Salmon could be taking another hit in Washington State
The Chehalis River has flooded 18 times in the past 20 years, sometimes submerging Interstate 5 near Olympia. The local Flood Control Zone District is proposing a new dam to prevent extreme high water. A draft environmental impact statement is now out for public comment.
The new dam would only trap water when the river reaches a certain volume. This is what’s known as a “run of the river” dam; under normal conditions, it would let the Chehalis run.
A fish passage would be designed using through underground tunnels. A gradual release of the reservoir dammed up water would be managed by valving mechanisms. But in fine print, the structure would require clearing forest land along the river — and it would be massive, and it would be an environmentally destructive.
Blocking salmon in the largest river system fully contained within the state’s boundaries
For the past two decades, dams have been falling across the United States in a bid to reverse a legacy of destruction of fish and their habitat. American Rivers, a nonprofit advocacy organization, estimates that 1,200 dams were dismantled nationwide from 1999 to 2019, including major dams on the Elwha and White Salmon Rivers in Washington State.
But in southwestern Washington, a local flood control district is going against the flow by proposing a major new dam on the Chehalis River. At close to 200 kilometers long, the free-flowing Chehalis River drains 7,000 square kilometers before emptying into Grays Harbor on the Pacific Ocean. The Chehalis is a critical salmon stream and the largest river system fully contained within the state’s boundaries.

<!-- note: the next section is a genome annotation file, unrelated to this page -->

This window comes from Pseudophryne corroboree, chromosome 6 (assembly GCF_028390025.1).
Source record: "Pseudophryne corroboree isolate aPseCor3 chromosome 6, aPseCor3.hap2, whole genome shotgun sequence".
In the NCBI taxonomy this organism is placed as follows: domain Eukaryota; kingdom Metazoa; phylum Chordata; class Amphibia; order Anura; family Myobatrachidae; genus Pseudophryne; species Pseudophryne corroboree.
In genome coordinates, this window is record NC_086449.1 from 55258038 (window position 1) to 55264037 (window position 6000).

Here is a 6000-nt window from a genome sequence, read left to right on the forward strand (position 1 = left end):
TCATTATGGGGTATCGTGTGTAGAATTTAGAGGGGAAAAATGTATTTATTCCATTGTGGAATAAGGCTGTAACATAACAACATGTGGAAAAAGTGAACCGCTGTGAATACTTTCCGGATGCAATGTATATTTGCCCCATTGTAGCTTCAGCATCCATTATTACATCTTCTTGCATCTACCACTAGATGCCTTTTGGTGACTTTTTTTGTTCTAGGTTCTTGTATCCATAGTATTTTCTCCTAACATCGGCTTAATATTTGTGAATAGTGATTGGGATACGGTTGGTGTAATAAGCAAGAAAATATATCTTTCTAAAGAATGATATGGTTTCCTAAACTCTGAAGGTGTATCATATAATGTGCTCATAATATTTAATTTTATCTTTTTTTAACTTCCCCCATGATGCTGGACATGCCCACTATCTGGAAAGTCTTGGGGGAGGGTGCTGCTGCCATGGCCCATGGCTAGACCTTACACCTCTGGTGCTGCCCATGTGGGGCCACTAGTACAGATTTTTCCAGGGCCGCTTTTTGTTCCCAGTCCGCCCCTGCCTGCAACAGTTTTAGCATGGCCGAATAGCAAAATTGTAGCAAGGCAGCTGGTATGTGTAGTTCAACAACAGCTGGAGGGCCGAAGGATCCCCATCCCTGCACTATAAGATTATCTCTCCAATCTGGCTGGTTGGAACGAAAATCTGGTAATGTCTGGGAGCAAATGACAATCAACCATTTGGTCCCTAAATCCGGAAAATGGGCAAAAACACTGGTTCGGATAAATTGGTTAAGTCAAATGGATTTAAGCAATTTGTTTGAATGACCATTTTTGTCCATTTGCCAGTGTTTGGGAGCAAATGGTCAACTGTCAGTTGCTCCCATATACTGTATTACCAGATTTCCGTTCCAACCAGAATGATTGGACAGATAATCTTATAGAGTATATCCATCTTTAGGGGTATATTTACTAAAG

Let’s get rid of the science, or should we?
In February 2020, the Washington State Department of Ecology released a draft environmental impact statement warning the project could have significant and unavoidable” adverse environmental impacts.
The department is concerned that the dam would degrade habitat, reduce fish passage and peak channel flows, increase water temperatures, decrease dissolved oxygen, and diminish concentrations of large woody debris, which creates pools and cover for fish. –Larry Pynn, Reporter at Large for Hakai Magazine.
The DEIS states “2,955 existing structures could be inundated during a catastrophic flood in late-century. The Proposed Project would eliminate flooding for 1,280 of these structures,” or less than half of those expected to experience significant flooding. Moreover, the DEIS does not provide specific information for how many of those structures are in the lower Basin where communities like Montesano, Elma, Aberdeen, and Hoquiam face unique flooding threats of their own.
Despite a decline in salmon runs of 80% over the last 30 years, the Chehalis River Basin remains one of the most important producers of wild fish in Washington State and is one of the few places left in the state where no salmon species are currently listed as threatened or endangered.
Featured Image: Chehalis River flood. Photo Credit Lewis County Sheriff’s Office.